Photographer Brian Ulrich to discuss his consumer culture series at Herron
Chicago-based photographer Brian Ulrich, whose work portrays contemporary consumer culture, will share stories of his life and work during an Oct. 13 visit to Indiana University-Purdue University's Herron School of Art and Design.
Ulrich's work is on display in major collections ranging from the Cleveland Museum of Art to the Museum of Contemporary Art in San Diego.
He will speak at 5:30 p.m. in the Basile Auditorium at Herron's Eskenazi Hall (735 W. New York St., Indianapolis).
Following the talk at 6:30 p.m. in the Marsh and Underside galleries in Eskenazi Hall is "The Dysfunction of Dysfunction," an exhibition by the Herron Senior Photography Class. The show runs through Oct. 23.
"Over the past seven years, I have been engaged with a long-term photographic examination of the peculiarities and complexities of the consumer-dominated culture in which we live," Ulrich said. "This project, titled 'Copia,' explores not only the everyday activities of shopping, but the economic, cultural, social and political implications of commercialism and the roles we play in self-destruction, over-consumption and as targets of marketing and advertising."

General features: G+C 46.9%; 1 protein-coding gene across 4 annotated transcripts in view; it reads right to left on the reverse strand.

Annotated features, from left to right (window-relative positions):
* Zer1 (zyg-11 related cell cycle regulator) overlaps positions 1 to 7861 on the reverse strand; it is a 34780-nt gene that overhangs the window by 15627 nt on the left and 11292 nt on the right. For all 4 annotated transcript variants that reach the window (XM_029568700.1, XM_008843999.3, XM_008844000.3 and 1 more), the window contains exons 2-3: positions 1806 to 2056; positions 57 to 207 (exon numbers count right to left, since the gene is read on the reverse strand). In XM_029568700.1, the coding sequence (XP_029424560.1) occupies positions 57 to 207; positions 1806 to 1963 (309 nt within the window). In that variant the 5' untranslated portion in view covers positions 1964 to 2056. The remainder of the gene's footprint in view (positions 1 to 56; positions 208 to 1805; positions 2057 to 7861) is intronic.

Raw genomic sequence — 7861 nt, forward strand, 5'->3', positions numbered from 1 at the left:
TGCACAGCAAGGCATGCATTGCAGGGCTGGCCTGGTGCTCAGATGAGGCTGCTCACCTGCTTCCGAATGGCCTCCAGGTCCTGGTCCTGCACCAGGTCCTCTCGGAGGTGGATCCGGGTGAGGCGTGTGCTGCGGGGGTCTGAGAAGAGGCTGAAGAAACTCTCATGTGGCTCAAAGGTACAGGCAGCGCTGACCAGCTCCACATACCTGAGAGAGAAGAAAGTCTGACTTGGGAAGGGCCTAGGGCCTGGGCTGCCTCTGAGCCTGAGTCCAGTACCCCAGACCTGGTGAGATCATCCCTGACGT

Ulrich was born in 1971 in Northport, N.Y. He earned a B.F.A. in photography at the University of Akron and an M.F.A. in photography at Columbia College, Chicago. During his academic career, Ulrich often stayed after hours to sift through vast collections and archives of photography. That process helped develop his understanding of the medium and the historical perspective that informs much of his work today.
Since finishing his graduate studies in 2004, Ulrich's work has been displayed in numerous national and international exhibitions. In 2007, Photo District News magazine named Ulrich one of the year's 30 Emerging Photographers. He was awarded a John Simon Guggenheim Memorial Fellowship in 2009.
His work has been featured in the New York Times Magazine; Vice; Mother Jones; Artforum and Harper's, among others, and alongside writings by noted academics, environmentalists and activists including Bill McKibben, Michael Pollan, Jeff Madrick and Kalle Lasn.
Herron's Gallery Director Paula Katz said she has known of Ulrich's work since she lived in Chicago five years ago. "He continues to impress me with his uncanny ability to achieve the most amazing compositions while maintaining a conceptually relevant practice," Katz said. "Hearing Brian speak about his work is intriguing and an opportunity not to be missed."
Herron Galleries are free and open to the public on Mondays, Tuesdays, Thursdays, Fridays and Saturdays from 10 a.m. to 5 p.m. and on Wednesdays from 10 a.m. to 8 p.m.